# A straight river flows east at a speed of 5 km/h. A motorboat has a speed of 20 km/h relative to the river. A boater wants to arrive at a point on the north shore of the river directly opposite to the starting point. In what direction of northwest should the boat be headed?

Ans: sin−1 (1⁄4)

## he wants his west component to be 5

20 cos x across to north
20 sin x west
20 sin x = 5
sin x = 5/20 = 1/4
x = 14.5 deg

## To determine the direction in which the boat should be headed, we need to consider the velocities and the angle between them. Let's break down the problem step-by-step:

Step 1: Determine the velocity of the boat relative to the ground.
Since the river flows east at a speed of 5 km/h, and the boat has a speed of 20 km/h relative to the river, we can add these velocities to find the velocity of the boat relative to the ground.

Velocity of the boat relative to the ground = Velocity of the boat relative to the river + Velocity of the river
= 20 km/h east + 5 km/h east
= 25 km/h east

Step 2: Determine the angle between the boat's velocity and the north direction.
In this step, we need to find the angle between the east direction (the boat's velocity) and the north direction. We will use trigonometric functions to find this angle.

Angle = sin^(-1)(opposite/hypotenuse)

Opposite side = 5 km/h
Hypotenuse = 25 km/h (velocity of the boat relative to the ground)

Angle = sin^(-1)(5/25)
Angle = sin^(-1)(1/5)

Step 3: Convert the angle from radian to degrees.
The angle obtained in radians needs to be converted into degrees to express it in a more familiar form.

Angle in degrees = (Angle in radians) * (180/π)

Angle in degrees = sin^(-1)(1/5) * (180/π)
Angle in degrees ≈ 11.53 degrees

Step 4: Determine the direction in which the boat should be headed.
The direction in which the boat should be headed is northwest. This direction can be determined by subtracting the angle obtained in step 3 from 45 degrees (northeast direction).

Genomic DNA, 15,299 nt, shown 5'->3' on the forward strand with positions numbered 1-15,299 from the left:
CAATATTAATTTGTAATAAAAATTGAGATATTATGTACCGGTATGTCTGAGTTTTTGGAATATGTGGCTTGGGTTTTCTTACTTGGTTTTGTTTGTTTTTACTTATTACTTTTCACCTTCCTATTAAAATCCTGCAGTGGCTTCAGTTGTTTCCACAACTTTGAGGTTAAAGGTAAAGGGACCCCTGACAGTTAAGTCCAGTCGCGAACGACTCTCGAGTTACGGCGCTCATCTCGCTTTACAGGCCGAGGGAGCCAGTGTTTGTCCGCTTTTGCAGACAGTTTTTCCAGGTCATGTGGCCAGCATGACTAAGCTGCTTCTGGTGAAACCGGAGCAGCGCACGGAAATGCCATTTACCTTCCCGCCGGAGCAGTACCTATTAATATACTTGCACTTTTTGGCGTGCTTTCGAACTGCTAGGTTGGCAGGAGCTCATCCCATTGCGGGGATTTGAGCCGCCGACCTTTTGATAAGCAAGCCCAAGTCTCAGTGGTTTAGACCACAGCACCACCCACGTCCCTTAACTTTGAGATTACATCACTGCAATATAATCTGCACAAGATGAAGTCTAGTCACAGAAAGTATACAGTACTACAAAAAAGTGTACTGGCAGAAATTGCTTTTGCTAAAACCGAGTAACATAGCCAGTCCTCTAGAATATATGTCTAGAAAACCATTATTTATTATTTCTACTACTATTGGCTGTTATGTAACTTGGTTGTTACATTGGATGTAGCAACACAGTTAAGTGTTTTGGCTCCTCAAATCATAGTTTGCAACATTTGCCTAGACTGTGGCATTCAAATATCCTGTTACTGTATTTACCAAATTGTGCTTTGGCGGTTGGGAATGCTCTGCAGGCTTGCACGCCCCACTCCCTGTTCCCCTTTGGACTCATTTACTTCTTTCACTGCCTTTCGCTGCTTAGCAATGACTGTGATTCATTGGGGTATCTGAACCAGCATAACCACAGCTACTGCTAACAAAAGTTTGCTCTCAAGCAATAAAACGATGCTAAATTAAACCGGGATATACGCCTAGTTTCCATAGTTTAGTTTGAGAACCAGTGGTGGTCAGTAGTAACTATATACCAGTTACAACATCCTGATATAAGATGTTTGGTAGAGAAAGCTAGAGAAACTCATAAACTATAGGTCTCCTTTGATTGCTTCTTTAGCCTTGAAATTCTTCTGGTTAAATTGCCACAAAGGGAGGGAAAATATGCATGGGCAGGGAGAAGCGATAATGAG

Direction = 45 degrees - 11.53 degrees
Direction ≈ 33.47 degrees northwest

Therefore, the boat should be headed in the direction of northwest, at an angle of approximately 33.47 degrees.

## To determine the direction in which the boat should be headed, we can break down the problem into two components: the speed of the river and the speed of the boat relative to the river.

First, let's consider the speed of the river. Since the river flows east at a speed of 5 km/h, we can represent its velocity as a vector of (5 km/h, 0 km/h). This means that the river's current is only in the eastward direction, and there is no northward or southward component to its flow.

Next, let's consider the speed of the boat relative to the river. The boat has a speed of 20 km/h relative to the river. We can represent this as a vector of (20 km/h, 0 km/h). Since the boat is moving directly opposite to the river's current, its velocity vector is entirely in the westward direction. Again, there is no northward or southward component to the boat's speed.

To determine the direction in which the boat should be headed, we need to find the vector sum of the river's velocity and the boat's velocity relative to the river. This will give us the resultant velocity vector, which will represent the direction and magnitude of the boat's movement across the river.

Since the only component of the boat's velocity vector is in the westward direction (-20 km/h), and the river's velocity vector has no northward or southward component, the resultant velocity vector will have a westward component and a northward component.

To find the magnitude of the northward component, we can use trigonometry. The magnitude of the northward component will be equal to the magnitude of the resultant velocity vector multiplied by the sine of the angle between the resultant velocity vector and the northward direction.

In this case, we want to find the angle between the resultant velocity vector and the northward direction, which will give us the direction in the northwest. Since the westward component of the boat's velocity vector and the eastward component of the river's velocity vector cancel each other out, the magnitude of the resultant velocity vector will be 0 km/h in the westward direction. Therefore, the angle we need to find is the angle between the northward direction and a vector with only a northward component.

Using the equation sin(theta) = opposite/hypotenuse, we can calculate the angle theta using the values of the opposite side (northward component) and the hypotenuse (resultant velocity magnitude). In this case, the northward component is 0 km/h and the resultant velocity magnitude is 20 km/h.

Therefore, sinθ = 0/20 = 0.

We know that sinθ = 1/4 (as stated in the answer). However, this is incorrect based on the problem statement. Since the northward component is 0 km/h, the angle between the resultant velocity vector and the northward direction is 0 degrees. Thus, the boat should be headed directly west, not northwest.